Travel Requirements for Chile

Travel Requirements for Chile
With its long coastline, high mountains, glaciers, vineyards and forests, Chile is a natural and beautiful travel destination for the outdoors enthusiast. Easter Island with its iconic and mysterious statues is also a part of Chile. Overall, the country is an easy one to see, but there are several requirements and necessary measures that a visitor needs to keep in mind.

Passport and Visa

Visitors to Chile must have a passport with six months remaining validity at the time of arrival, which is something of a standard in international travel. Chile issues a standard tourist visa to the citizens of most Western countries, including the United States and Canada, upon arrival. This visa has a duration of 90 days. There are no requirements for the visa beyond having a valid passport, but there is a separate reciprocity fee which must be paid. In 2009, the fee was $131, and could be paid by cash or credit card.

Health Precautions

The Centers for Disease Control CDC) recommends only routine vaccinations for Chile. As a practical matter, that means that if a visitor's shots are already up to date they need not be worried, and in general one is as likely to contract a disease in Chile as they are in the United States. However, there are two special concerns. First, the CDC considers Easter Island, which is Chilean, a risk area for dengue fever. Dengue fever has no vaccine, so the best precaution is to use mosquito repellent and netting while there. The other is that the ozone layer is thinner at the southern end of the world, so visitors in southern Chile should take extra care with their sunscreen precautions.

Shipping Equipment

Most examples of outdoor sporting equipment follow the same rules as regular checked luggage for international flights: if you can stuff it in a backpack or duffel bag, it's good to go. The standard among U.S. airlines is for two 50-lb checked bags and 62 linear inches (linear inches are the sum of the bag's width, length, and height), with similar standards among foreign airlines. Moving 100 lbs of mountain climbing gear for a trip to the Andes will pose little difficulty under those circumstances.

Larger and heavier bags count as oversized luggage and are subject to extra fees. However, certain oversized items have special exceptions, which vary from airline to airline. For example, both Air France and American Airlines have the same rules regarding shipping a bicycle: take the pedals and front wheel off, have the handlebars fixed sideways, and put the entire thing in a box. In another example, Air France allows passengers to haul surfboards and the like as oversized luggage items, but only if the linear dimensions are under 3 meters (9.8 feet). That rule might allow you to get a small sea kayak on a flight to Chile. As a general rule, anything you can manage to get on a plane will also be acceptable as luggage on an intercity bus or a train, but certain highly unorthodox items (like that sea kayak) may require renting a car with a roof rack to transport.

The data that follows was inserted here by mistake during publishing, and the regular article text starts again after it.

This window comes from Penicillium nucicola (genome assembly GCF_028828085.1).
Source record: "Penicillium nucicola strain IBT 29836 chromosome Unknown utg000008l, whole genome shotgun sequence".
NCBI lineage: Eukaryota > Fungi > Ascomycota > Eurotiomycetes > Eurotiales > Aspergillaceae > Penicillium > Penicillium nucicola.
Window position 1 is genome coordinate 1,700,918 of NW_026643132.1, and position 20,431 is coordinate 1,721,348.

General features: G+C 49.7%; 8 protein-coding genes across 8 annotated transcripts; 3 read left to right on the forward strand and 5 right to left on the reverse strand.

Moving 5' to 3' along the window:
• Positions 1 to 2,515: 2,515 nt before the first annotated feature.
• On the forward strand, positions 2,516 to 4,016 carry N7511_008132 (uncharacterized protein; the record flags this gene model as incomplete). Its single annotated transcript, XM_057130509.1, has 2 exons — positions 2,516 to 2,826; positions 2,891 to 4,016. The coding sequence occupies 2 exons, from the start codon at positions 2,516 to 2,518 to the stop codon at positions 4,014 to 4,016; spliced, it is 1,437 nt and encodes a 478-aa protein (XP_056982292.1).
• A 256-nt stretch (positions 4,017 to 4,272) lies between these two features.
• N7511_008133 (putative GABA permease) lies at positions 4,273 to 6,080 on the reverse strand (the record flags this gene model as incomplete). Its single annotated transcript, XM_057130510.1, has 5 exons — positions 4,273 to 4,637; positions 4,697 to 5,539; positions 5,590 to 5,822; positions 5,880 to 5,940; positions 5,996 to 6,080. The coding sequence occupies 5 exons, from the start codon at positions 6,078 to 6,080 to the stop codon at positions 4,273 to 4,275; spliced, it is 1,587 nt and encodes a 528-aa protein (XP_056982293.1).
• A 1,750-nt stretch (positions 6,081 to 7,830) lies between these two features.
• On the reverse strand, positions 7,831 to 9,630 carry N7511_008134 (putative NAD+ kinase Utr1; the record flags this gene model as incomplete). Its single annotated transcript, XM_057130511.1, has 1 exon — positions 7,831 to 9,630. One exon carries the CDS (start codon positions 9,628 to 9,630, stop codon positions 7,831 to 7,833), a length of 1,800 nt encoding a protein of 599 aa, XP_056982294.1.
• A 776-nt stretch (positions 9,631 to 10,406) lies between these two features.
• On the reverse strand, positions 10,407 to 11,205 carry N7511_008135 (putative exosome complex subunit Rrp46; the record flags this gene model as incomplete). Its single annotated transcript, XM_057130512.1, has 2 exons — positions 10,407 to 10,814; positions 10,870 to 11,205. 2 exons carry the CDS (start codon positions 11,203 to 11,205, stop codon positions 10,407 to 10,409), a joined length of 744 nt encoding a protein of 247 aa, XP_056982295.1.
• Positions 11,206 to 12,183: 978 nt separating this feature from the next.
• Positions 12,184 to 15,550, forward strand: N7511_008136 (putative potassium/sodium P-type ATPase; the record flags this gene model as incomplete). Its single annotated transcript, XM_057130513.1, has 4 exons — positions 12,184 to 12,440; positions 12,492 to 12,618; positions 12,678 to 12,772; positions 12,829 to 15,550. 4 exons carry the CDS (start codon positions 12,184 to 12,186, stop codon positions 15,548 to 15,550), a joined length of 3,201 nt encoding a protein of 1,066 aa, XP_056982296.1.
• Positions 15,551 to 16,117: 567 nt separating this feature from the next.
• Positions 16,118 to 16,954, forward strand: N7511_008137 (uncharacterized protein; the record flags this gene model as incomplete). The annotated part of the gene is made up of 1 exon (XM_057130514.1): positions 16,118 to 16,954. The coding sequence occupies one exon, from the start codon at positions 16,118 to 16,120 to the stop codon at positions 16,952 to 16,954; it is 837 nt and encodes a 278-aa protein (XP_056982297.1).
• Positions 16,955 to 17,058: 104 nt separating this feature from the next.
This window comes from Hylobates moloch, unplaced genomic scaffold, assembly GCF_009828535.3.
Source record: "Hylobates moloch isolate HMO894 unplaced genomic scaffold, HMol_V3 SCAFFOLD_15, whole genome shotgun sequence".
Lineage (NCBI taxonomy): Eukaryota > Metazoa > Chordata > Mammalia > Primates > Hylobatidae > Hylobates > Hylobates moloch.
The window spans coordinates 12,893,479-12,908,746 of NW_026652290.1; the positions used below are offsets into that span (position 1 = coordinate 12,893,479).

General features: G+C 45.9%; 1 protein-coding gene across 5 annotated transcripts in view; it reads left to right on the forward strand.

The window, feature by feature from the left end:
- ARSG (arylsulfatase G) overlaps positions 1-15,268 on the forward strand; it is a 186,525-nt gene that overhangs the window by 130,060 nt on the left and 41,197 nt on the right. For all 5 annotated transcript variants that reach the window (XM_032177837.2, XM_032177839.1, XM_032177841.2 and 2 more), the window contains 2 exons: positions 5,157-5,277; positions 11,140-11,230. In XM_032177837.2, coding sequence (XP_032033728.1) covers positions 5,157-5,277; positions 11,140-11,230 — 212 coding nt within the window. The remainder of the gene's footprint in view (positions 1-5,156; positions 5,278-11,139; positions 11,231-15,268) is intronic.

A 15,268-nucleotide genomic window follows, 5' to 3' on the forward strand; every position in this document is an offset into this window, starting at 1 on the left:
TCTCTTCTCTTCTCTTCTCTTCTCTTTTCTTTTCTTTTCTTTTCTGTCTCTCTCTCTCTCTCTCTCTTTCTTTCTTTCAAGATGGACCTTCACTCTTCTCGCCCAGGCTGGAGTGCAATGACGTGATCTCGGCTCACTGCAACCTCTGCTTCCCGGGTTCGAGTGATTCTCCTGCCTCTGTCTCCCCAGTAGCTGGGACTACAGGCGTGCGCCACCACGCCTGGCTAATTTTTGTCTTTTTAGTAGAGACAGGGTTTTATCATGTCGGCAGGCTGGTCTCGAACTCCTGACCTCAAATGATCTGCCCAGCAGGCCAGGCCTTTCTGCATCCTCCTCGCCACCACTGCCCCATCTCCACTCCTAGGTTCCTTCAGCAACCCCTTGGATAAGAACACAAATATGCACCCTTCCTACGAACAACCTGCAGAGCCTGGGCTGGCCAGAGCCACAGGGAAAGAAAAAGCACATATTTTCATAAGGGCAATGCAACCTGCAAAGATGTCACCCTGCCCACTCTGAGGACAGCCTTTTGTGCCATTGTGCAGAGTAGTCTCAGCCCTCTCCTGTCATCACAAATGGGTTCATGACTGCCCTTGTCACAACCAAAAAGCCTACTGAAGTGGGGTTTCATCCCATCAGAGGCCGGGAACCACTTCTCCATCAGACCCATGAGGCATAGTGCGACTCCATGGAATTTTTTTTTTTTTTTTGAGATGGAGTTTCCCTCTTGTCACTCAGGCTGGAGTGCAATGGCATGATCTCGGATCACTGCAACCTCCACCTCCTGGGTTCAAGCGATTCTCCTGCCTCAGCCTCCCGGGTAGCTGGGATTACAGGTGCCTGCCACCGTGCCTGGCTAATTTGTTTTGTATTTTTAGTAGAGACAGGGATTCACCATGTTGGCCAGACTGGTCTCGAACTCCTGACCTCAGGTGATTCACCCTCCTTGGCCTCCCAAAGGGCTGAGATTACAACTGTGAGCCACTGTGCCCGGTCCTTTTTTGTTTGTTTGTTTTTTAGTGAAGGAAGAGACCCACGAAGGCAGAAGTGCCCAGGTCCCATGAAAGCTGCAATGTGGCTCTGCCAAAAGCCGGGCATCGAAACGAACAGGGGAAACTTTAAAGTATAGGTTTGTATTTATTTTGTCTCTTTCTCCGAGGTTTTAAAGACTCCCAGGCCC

Chile's electrical outlets are on the 220-volt standard and use either the 2-pin Europlug or Italian 3-pin plug system. Visitors who want to use electronic devices will need a socket adapter and probably a voltage converter as well. Note that most laptops only need a socket adapter because their power bars already function as voltage converters. Look at the power bar and check to see if it has a voltage range listed under "Input." A typical modern power bar will have a range of "100-240V," which means the maximum voltage it can handle is 240, and therefore you will have no trouble in Chile.

Taxes and Fees

Visitors to Chile should be aware of the airport tax for international departures, which is paid separately from the actual ticket purchase. In 2009, $18 or the equivalent in Chilean pesos was due prior to departure. In addition there is a sales tax (EVA in Spanish) of 18 percent on accommodations charges, but visitors can bypass this by showing a tourist card/visa and paying for lodging in U.S. dollars.

Article Written By Edwin Thomas

Edwin Thomas has been writing since 1997. His work has appeared in various online publications, including The Black Table, Proboxing-Fans and others. A travel blogger, editor and writer, Thomas has traveled from Argentina to Vietnam in pursuit of stories. He holds a Master of Arts in international affairs from American University.

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